Cancer Tops List of Health Concerns Among Middle-Income Americans, New Study
CARMEL, Ind., May 29, 2013
CARMEL, Ind., May 29, 2013 /PRNewswire/ -- Cancer is the No. 1 health concern
among our country's middle-income Americans, according to a new study released
by Washington National Institute for Wellness Solutions (IWS).
The study, Middle-Income America's Perspectives on Critical Illness and
Financial Security, which surveyed 1,001 Americans ages 30 to 66 with an
annual household income of between $35,000 and $99,999, found that 79% are
somewhat concerned or very concerned about a cancer diagnosis, followed by
heart disease (74%), stroke (70%), and Alzheimer's disease (60%).
The specific cancer types that elicit the most concern correlate heavily with
gender. Prostate, colon and lung cancer are the largest concerns for men; for
women, breast cancer is the predominant concern.
Highest concerns by critical illness type
Those concerned about cancer and heart disease feel most vulnerable to
healthcare costs and the life-threatening nature of these illnesses. People
most concerned about stroke and Alzheimer's/dementia, by contrast, feel
vulnerable on quality-of-life issues and being able to maintain an independent
life after a diagnosis and treatment.
The study also found that people tend to be more concerned about a loved one
being diagnosed than themselves. Nearly half (47%) say they would be more
concerned if a parent or child were diagnosed with cancer than themselves
"Practice healthy habits and seek regular care," said Barbara Stewart,
President of Washington National Insurance Company. "A portion of critical
illness diagnoses are attributable to genetics but others are attributable as
result of unhealthy habits. Taking control of your wellness today may help to
improve your odds for a long, healthy life."
External treatment sources
Many middle-income Americans equate health with wealth. About half (53%)
strongly agree with the proposition that "people with more money receive
higher-quality medical treatment". Uninsured consumers and African-Americans
are more likely to feel that wealth influences treatment quality.
If faced with a critical illness diagnosis, about 7-in-10 say they probably
would receive treatment in their own city or town, but half (54%) would seek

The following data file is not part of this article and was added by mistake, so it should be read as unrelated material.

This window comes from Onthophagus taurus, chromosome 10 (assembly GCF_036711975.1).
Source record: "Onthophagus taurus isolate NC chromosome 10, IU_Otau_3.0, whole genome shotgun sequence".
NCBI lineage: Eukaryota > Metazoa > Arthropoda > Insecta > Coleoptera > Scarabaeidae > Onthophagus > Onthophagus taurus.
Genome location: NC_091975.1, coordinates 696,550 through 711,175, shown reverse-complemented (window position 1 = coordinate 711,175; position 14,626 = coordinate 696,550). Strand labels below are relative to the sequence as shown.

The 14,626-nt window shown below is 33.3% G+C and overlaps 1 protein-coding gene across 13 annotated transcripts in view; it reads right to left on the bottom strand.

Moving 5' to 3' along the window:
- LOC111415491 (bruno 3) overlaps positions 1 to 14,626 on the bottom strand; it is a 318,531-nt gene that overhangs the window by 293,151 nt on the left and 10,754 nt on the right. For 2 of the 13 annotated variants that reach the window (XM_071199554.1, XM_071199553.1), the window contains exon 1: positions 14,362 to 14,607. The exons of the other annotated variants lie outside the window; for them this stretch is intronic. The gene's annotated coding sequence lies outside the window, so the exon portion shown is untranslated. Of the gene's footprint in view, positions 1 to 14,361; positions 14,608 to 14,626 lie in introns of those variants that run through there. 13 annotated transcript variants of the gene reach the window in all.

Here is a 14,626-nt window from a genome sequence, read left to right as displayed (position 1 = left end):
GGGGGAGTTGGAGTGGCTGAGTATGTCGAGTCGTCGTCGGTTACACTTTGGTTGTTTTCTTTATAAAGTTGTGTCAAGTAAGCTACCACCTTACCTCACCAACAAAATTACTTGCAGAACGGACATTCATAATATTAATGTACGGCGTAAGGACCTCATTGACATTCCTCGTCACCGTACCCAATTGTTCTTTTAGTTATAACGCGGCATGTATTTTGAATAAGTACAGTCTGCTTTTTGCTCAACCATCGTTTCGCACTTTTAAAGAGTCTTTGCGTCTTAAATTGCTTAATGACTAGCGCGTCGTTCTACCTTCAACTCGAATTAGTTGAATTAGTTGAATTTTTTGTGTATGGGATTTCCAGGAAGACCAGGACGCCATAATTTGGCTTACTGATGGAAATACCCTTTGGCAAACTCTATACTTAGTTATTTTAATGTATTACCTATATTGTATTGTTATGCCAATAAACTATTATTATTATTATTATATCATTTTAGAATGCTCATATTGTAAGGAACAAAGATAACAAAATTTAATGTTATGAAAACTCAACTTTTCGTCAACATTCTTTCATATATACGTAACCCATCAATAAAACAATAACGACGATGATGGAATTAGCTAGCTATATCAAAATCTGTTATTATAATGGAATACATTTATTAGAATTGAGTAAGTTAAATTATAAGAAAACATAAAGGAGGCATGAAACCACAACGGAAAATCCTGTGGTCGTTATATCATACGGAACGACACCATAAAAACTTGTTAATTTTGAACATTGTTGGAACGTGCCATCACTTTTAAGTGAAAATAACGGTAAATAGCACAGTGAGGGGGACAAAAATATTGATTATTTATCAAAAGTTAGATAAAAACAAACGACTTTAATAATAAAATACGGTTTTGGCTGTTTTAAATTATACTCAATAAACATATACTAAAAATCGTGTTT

care elsewhere if access or cost were not a concern.
The Mayo Clinic and Cleveland Clinic were frequently mentioned—especially in
the Midwest—when they were asked where they would prefer to receive treatment
if cost or access were not an issue.
External information sources
As sources of treatment information, healthcare providers and facilities are
considered more than four times more important than other sources.
For financial information concerning health coverage, middle-income Americans
consider health insurance companies most important, followed by healthcare
providers and facilities.
No more than 10% would heavily rely on the Internet as their primary resource
about treatment option or financial information.
Middle-Income America's Perspectives on Critical Illness and Financial
Security, a study from the Washington National Institute for Wellness
Solutions, was conducted in January 2013 by Zeldis Research, an independent
research firm. The full report can be viewed at WNInstituteforWellness.com.
A cross-generational nationwide sample of 1,001 middle-income Americans ages
30 to 66 with an annual household income of between $35,000 and $99,999
participated in the internet-based survey. Females and males each represented
approximately 50% of survey participants.
None of the respondents had ever been diagnosed with any of the following
critical illnesses: Alzheimer's disease or dementia, cancer, heart disease,
multiple sclerosis, Parkinson's disease, and stroke. Respondents were
excluded if they had Medicare, Medicaid or Medicare supplement insurance.
Significant subsample differences were tested at the 95% confidence level.
About the Washington National Institute for Wellness Solutions
The Institute for Wellness Solutions is Washington National Insurance
Company's research and consumer education program. The organization sponsors
studies and supports awareness campaigns to help Americans meet the challenges
of critical illnesses. Specifically, the institute provides insight and
practical advice about wellness and illness prevention, illness care and
treatment, and managing the total costs—financial and personal—of critical
illnesses. To learn more, visit WNInstituteforWellness.com.
Washington National Insurance Company, a subsidiary of CNO Financial Group,
Inc. (NYSE: CNO), has helped Americans since 1911 to protect themselves and
their families from the financial hardship that often comes with critical
illnesses, accidents and loss of life. The company remains dedicated to
helping middle-income Americans who work hard and want to protect themselves
and their loved ones. To learn more, visit WashingtonNational.com.
SOURCE Washington National Institute for Wellness Solutions
Contact: Jennifer Born, Washington National Insurance Company, 312-396-7089,
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